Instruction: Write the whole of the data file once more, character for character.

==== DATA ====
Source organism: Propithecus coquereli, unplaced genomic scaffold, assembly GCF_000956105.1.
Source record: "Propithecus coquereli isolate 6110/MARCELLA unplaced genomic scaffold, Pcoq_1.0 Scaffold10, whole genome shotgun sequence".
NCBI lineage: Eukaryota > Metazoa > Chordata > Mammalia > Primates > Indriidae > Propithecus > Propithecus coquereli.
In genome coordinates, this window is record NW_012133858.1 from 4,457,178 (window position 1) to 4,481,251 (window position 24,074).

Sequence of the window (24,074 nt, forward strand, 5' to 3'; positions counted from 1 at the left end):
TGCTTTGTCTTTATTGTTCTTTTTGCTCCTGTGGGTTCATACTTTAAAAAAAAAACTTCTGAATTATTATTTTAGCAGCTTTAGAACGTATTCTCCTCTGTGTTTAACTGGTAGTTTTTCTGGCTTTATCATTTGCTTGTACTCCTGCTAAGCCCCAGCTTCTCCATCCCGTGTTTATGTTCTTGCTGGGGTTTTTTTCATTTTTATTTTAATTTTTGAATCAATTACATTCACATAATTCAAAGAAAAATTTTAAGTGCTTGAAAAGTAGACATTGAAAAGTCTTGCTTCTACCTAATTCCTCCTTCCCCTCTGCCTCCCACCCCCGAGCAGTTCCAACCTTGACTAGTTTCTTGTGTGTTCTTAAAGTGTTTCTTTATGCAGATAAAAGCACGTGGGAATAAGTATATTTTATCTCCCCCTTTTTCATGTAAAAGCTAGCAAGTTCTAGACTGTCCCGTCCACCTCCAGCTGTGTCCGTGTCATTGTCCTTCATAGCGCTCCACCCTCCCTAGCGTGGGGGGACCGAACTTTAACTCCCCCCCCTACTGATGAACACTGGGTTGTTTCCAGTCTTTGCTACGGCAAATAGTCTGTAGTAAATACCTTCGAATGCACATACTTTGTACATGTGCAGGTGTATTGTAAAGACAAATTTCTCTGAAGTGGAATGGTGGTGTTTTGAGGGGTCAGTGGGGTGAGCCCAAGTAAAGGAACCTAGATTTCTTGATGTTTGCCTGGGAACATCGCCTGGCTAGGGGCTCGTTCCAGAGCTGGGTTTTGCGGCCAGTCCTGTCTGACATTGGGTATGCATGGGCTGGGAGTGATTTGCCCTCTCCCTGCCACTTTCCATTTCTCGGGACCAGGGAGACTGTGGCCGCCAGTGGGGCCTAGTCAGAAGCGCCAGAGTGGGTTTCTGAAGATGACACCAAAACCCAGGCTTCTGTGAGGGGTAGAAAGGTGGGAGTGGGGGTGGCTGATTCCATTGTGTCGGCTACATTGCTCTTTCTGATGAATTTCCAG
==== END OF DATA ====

Source organism: Propithecus coquereli, unplaced genomic scaffold, assembly GCF_000956105.1.
Source record: "Propithecus coquereli isolate 6110/MARCELLA unplaced genomic scaffold, Pcoq_1.0 Scaffold10, whole genome shotgun sequence".
NCBI lineage: Eukaryota > Metazoa > Chordata > Mammalia > Primates > Indriidae > Propithecus > Propithecus coquereli.
In genome coordinates, this window is record NW_012133858.1 from 4,457,178 (window position 1) to 4,481,251 (window position 24,074).

Sequence of the window (24,074 nt, forward strand, 5' to 3'; positions counted from 1 at the left end):
TGCTTTGTCTTTATTGTTCTTTTTGCTCCTGTGGGTTCATACTTTAAAAAAAAAACTTCTGAATTATTATTTTAGCAGCTTTAGAACGTATTCTCCTCTGTGTTTAACTGGTAGTTTTTCTGGCTTTATCATTTGCTTGTACTCCTGCTAAGCCCCAGCTTCTCCATCCCGTGTTTATGTTCTTGCTGGGGTTTTTTTCATTTTTATTTTAATTTTTGAATCAATTACATTCACATAATTCAAAGAAAAATTTTAAGTGCTTGAAAAGTAGACATTGAAAAGTCTTGCTTCTACCTAATTCCTCCTTCCCCTCTGCCTCCCACCCCCGAGCAGTTCCAACCTTGACTAGTTTCTTGTGTGTTCTTAAAGTGTTTCTTTATGCAGATAAAAGCACGTGGGAATAAGTATATTTTATCTCCCCCTTTTTCATGTAAAAGCTAGCAAGTTCTAGACTGTCCCGTCCACCTCCAGCTGTGTCCGTGTCATTGTCCTTCATAGCGCTCCACCCTCCCTAGCGTGGGGGGACCGAACTTTAACTCCCCCCCCTACTGATGAACACTGGGTTGTTTCCAGTCTTTGCTACGGCAAATAGTCTGTAGTAAATACCTTCGAATGCACATACTTTGTACATGTGCAGGTGTATTGTAAAGACAAATTTCTCTGAAGTGGAATGGTGGTGTTTTGAGGGGTCAGTGGGGTGAGCCCAAGTAAAGGAACCTAGATTTCTTGATGTTTGCCTGGGAACATCGCCTGGCTAGGGGCTCGTTCCAGAGCTGGGTTTTGCGGCCAGTCCTGTCTGACATTGGGTATGCATGGGCTGGGAGTGATTTGCCCTCTCCCTGCCACTTTCCATTTCTCGGGACCAGGGAGACTGTGGCCGCCAGTGGGGCCTAGTCAGAAGCGCCAGAGTGGGTTTCTGAAGATGACACCAAAACCCAGGCTTCTGTGAGGGGTAGAAAGGTGGGAGTGGGGGTGGCTGATTCCATTGTGTCGGCTACATTGCTCTTTCTGATGAATTTCCAG